Peddling hate in Iran's classrooms

Jeff Kuhner

Iran's students are being taught the virtues of Islamic world supremacy and jihadism. This is the conclusion of a major new study on Iranian textbooks by Freedom House (read the full story here). The study, entitled "Discrimination and Intolerance in Iran's Textbooks," is a somber reminder that Iran's theocratic regime is teaching its children to embrace anti-Americanism and prepare for a holy war against the West.

Saeed Paivandi, a sociologist at Paris-8 University and one of the West's few experts on Iran's post-revolutionary education system, looked at 95 compulsory textbooks taught in grades one to eleven. His conclusion: Iranian students are repeatedly told that humans don't all enjoy the same rights; rather, we are classified into a distinct hierarchy--with Muslim men at the top, and women and non-Muslims occupying the lower rungs of the social ladder.

The textbooks assert that "some individuals are born first-class citizens, due to their identity, gender, and way of thinking, while others become second- and third-class citizens. Those who are excluded from the inside are victims of this discriminatory system."

In fact, following the 1979 Islamic revolution that brought Ayatollah Khomeini and his mullah thugs to power, Iran has systematically imposed a series of discriminatory laws that deny non-Muslims access to senior government posts, sanction the murder of homosexuals, enforce a strict quota system for Christians and Jews in universities, and insist that all Jewish- or Christian-owned businesses be publicly designated as non-Muslim.

Iran is one of the world's most dangerous rogue states. It seeks to acquire nuclear and ballistic missile programs. Its leader, Mahmoud Ahmadinejad, vows to "wipe Israel off the map" and create "a world without America." Tehran supports al Qaeda and Shiite terrorists in Iraq; through its proxy, Syria, orders political assassinations against democratically elected, pro-Western members of Lebanon's parliament; and sponsors radical Islamist terror groups, such as Hezbollah and Hamas.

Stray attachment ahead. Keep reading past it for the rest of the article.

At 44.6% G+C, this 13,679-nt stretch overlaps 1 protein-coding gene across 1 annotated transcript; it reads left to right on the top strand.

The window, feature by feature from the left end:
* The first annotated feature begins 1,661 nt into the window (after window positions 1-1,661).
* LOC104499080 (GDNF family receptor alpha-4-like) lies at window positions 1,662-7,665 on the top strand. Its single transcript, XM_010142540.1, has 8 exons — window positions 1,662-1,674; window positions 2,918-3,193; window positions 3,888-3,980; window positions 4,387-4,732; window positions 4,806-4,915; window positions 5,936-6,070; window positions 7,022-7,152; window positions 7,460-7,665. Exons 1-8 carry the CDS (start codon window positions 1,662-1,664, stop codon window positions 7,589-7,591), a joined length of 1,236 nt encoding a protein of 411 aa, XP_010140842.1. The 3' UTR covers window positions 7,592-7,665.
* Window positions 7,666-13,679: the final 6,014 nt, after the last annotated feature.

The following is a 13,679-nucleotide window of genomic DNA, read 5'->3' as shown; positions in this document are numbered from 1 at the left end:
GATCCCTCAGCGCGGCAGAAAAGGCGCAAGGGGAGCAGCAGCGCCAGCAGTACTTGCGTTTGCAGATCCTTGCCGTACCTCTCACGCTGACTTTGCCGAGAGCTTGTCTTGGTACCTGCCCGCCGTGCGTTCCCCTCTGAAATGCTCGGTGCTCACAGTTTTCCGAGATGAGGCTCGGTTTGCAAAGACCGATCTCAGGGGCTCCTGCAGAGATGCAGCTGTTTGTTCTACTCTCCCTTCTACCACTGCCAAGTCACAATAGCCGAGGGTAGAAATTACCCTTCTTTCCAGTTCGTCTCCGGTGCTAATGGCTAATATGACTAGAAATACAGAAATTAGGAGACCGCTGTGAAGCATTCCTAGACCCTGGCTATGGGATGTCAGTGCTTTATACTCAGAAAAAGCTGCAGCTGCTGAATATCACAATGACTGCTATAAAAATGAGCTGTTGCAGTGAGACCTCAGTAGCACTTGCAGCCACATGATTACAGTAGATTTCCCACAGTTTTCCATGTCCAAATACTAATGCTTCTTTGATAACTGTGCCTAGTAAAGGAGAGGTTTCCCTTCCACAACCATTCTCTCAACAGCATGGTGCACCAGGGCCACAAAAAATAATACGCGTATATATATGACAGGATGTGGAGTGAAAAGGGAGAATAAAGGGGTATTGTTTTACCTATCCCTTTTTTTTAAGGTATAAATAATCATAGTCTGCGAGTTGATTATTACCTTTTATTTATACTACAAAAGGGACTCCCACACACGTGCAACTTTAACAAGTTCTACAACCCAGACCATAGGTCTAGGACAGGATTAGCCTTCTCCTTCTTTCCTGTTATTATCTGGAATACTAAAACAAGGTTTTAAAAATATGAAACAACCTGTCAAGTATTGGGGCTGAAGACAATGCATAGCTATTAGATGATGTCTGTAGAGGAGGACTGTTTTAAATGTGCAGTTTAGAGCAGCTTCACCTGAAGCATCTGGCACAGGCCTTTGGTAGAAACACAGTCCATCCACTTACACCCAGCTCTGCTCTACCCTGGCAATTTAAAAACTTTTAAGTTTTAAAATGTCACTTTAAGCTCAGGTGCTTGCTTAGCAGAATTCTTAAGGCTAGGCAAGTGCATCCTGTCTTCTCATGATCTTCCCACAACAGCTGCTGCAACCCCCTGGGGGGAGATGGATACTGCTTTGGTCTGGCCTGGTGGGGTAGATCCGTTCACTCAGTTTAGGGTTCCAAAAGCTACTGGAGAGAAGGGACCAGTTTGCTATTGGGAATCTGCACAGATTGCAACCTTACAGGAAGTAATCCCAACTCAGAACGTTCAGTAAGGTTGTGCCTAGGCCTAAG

In other words, Iran is on the march, and it is using its classrooms to indoctrinate students in hate and jihad. For example, the study reveals that the Islamic culture religious studies textbook for eighth-graders has this to say about jihad: "Defensive jihad is incumbent upon every one, the young and the old, men and women, everyone, absolutely everyone, must take part in this sacred battle, fight to the best of his or her abilities or assist our fighters."

Another textbook, this one for seventh-graders, says this about the glories of holy war: "By taking note of the guidance and instructions provided by Islam, every Muslim youth must strike fear in the hearts of the enemies of God and their people through combat-readiness and skillful target shooting."

These kinds of textbooks obviously disgust many practicing, devout Muslims all over the world, who rightly see them as profound distortions of their faith and a twisted perversion of the educational mission of Iran's schools. Yet the Freedom House study also shows that Iranian classrooms are becoming breeding grounds for future Islamist terrorists.

This is just one more reason why the United States, as well as all civilized countries, needs to keep the pressure on Tehran's oppressive regime. Education should be about opening minds in the pursuit of truth and beauty, not closing them in the service of moral darkness and human destruction.

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